A few highlights of this change:
If the element pointed by sequential focus navigation starting point is removed from the document tree, a point where there was the element at would be the starting point.This is good for accessibility in modern web sites, such as single-page apps. We'll first need to see some follow-on improvements in browsers and assistive technologies, but eventually this might allow web authors to simplify focus management, as DOM elements are removed and changed.
Implementation: Sequential focus navigation starting point is represented as a Range object, and it is owned by a Document.This is the technically elegant part. It builds on existing patterns, to achieve something new.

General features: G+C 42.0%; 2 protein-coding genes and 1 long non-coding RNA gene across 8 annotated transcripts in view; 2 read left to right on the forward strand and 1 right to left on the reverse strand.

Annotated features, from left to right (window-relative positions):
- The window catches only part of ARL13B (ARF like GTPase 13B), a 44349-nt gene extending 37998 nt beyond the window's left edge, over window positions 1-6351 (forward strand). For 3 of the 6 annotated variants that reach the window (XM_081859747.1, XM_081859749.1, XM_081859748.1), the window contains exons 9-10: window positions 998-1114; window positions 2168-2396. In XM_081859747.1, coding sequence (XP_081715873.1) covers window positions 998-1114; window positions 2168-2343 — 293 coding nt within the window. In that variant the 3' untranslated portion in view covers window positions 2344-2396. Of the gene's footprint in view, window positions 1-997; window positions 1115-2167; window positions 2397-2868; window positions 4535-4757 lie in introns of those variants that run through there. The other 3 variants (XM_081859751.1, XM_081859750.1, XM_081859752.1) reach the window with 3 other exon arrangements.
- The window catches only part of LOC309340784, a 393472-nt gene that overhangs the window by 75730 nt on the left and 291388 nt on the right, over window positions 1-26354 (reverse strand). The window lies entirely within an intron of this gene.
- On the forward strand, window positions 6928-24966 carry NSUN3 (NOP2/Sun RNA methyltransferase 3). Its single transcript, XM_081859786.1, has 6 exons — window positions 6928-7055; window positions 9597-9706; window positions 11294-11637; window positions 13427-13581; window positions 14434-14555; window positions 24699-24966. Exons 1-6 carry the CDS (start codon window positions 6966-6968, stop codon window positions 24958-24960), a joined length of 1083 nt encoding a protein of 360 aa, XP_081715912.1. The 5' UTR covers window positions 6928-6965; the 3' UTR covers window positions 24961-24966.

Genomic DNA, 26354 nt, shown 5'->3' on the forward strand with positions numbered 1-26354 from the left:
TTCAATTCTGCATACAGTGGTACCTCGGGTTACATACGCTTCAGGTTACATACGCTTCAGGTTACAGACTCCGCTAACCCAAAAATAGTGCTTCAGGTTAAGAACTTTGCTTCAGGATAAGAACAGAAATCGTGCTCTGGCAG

Now I have a few questions for the community. The behavior is already looking good for users, so these questions are mainly geared toward supporting web authors.
- There's a standard and widely supported Range object. What's the interface to access this new special Range? Maybe as a property of the Document?
- The related WebKit ticket points out that Gecko (Firefox) and Trident (Internet Explorer) already have their own implementations. Can this interface be standardized across browsers, or is it too late for that?
- Would it make sense for this Range object to be the relatedTarget of blur events?
- Is there a consistent behavior in browsers for caret navigation?
- What are the use cases for mobile browsers?